A federal lawsuit filed in Atlanta in 2020 claims Aliera ran a scheme to generate revenue while avoiding state and federal insurance laws.

New York’s Department of Financial Services alleges Aliera engaged in fraudulent and illegal health insurance activities in that state. A state said that after declaring bankruptcy, Aliera “dropped its current members and asserted that it had no obligation to pay members’ medical claims, leaving millions of dollars in outstanding claims…Now, Aliera and Trinity are using Trinity’s bankruptcy filing as a shield against being held responsible for violating the law and paying medical reimbursements owed to consumers.”

In July, Iowa announced that state customers ripped off by Aliera could apply for reimbursement from $90,000 in settlement funds that Aliera was required to pay. “As with any type of health care coverage decision, we strongly encourage consumers to take great care in reviewing the information and marketing materials to ensure they are getting what they are paying for,” said a state spokesman.

The Texas attorney general has also brought a lawsuit against Aliera.

And officials at a Kansas hospital announced in November they would no longer accept health share plans as a means of payment, saying “the fluid nature of these types of programs…create challenges in processing and documentation tracking.” The change is a challenge for health share policy holders. “Patients participating in any of the health share plans available on the market will now be considered non-insured and therefore expected to pay at the time services are provided.”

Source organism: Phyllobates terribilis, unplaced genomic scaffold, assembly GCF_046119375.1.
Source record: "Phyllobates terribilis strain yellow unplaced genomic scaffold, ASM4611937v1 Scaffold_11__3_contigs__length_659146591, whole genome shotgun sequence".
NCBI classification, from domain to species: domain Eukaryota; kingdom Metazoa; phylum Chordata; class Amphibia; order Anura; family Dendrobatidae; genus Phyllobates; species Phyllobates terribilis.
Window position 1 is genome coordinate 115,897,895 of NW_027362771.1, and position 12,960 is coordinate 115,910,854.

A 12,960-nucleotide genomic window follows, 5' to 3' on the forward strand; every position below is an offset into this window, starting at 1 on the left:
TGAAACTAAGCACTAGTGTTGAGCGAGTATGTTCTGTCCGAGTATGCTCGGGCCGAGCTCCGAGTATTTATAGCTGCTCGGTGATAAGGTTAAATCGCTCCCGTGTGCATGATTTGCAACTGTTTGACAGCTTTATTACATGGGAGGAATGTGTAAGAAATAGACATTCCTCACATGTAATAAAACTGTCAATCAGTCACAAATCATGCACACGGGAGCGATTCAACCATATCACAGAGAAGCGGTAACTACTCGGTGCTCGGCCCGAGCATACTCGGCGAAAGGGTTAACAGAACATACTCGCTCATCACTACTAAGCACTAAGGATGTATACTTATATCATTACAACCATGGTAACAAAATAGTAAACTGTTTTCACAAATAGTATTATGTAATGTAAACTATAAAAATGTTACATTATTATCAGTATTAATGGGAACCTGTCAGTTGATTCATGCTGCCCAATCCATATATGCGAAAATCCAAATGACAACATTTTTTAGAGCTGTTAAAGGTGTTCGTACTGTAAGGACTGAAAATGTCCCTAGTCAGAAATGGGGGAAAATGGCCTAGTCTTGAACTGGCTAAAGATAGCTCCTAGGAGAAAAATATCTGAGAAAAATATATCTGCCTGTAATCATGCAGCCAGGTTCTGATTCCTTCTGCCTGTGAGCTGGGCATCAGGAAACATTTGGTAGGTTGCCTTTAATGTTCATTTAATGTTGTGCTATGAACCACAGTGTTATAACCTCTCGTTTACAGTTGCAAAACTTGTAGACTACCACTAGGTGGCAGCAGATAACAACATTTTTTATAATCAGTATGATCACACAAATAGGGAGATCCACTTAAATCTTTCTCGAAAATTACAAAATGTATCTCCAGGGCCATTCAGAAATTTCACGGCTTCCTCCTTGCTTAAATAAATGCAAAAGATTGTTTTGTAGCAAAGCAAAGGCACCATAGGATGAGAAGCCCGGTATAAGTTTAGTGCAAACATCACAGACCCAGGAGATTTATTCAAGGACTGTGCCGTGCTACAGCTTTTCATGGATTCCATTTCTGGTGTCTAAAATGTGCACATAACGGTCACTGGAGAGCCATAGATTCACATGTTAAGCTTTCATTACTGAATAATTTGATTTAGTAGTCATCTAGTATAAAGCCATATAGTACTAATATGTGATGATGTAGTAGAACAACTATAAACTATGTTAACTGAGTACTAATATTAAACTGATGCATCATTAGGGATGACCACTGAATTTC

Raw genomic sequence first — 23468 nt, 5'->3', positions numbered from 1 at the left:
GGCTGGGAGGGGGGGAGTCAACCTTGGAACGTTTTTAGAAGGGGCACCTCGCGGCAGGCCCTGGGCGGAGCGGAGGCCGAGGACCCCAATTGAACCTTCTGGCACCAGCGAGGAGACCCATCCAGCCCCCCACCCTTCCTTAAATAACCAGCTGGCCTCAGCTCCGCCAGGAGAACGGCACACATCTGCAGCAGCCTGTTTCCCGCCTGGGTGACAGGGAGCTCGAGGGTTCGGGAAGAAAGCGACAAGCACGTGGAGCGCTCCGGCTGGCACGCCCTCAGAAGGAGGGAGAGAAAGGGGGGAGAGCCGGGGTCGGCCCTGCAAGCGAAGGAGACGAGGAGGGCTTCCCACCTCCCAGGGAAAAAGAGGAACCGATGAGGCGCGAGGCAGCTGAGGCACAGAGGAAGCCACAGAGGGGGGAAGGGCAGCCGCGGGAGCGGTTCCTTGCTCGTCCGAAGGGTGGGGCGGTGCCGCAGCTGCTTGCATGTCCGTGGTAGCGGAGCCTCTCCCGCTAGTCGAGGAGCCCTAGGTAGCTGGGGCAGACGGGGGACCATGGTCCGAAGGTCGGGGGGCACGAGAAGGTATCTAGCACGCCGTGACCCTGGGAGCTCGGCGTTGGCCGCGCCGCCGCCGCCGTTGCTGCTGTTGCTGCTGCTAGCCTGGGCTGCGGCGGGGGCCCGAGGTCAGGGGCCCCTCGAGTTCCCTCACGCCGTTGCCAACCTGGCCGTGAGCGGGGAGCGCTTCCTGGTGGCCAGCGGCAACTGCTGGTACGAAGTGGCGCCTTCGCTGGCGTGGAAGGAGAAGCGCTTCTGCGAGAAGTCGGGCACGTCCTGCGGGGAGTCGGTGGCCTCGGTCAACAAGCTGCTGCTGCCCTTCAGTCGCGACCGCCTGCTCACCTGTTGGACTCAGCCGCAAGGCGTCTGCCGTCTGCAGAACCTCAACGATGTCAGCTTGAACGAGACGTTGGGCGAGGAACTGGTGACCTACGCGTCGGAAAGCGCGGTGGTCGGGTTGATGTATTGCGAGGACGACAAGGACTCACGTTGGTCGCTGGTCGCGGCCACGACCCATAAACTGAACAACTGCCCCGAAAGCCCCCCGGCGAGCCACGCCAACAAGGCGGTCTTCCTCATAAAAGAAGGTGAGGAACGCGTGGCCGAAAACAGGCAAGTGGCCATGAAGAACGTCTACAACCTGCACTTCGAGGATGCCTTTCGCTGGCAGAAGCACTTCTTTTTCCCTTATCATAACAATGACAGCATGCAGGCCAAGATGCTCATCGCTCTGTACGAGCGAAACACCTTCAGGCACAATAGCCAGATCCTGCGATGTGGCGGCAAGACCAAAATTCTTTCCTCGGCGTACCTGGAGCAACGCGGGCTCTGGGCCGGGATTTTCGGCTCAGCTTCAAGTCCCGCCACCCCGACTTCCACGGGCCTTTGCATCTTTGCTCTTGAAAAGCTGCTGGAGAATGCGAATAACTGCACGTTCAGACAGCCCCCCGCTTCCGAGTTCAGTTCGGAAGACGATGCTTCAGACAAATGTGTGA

Meanwhile, health share ministries continue to market their services to Christian consumers who may be in the dark about the industry’s problems and legal challenges.

A 2022 tour by Christian music acts Newsboys, Danny Gokey, and Mac Powell is underwritten in part by Altrua Ministries, an Austin-based health share ministry that markets its plans with this unusual claim: “We are a unique health care sharing ministry that does not require a pastor, elder or representative from a local church to sign an acknowledgement verifying church attendance or validation of medical needs being submitted to the membership for sharing.”

Altrua says it also “allocates the donations of individuals, families and corporations for the purpose of financially supporting various charitable and religious organizations and the research and development of cures for life threatening diseases.”

A Better Business Bureau page lists nearly a dozen complaints against Altrua, some of which were resolved after consumers filed complaints with the BBB.

And Arizona-based Solidarity HealthShare, which says its plan is “based on social and moral doctrine of the Catholic Church,” issued a November press release claiming it was the “First Health Sharing Ministry to Offer Comprehensive Sharing in Prescriptions” at “more than 65,000 pharmacies.”

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Steve Rabey

Steve Rabey is a veteran author and journalist who has published more than 50 books and 2,000 articles about religion, spirituality, and culture. He was an instructor at Fuller and Denver seminaries and the U.S. Air Force Academy. He and his wife Lois live in Colorado.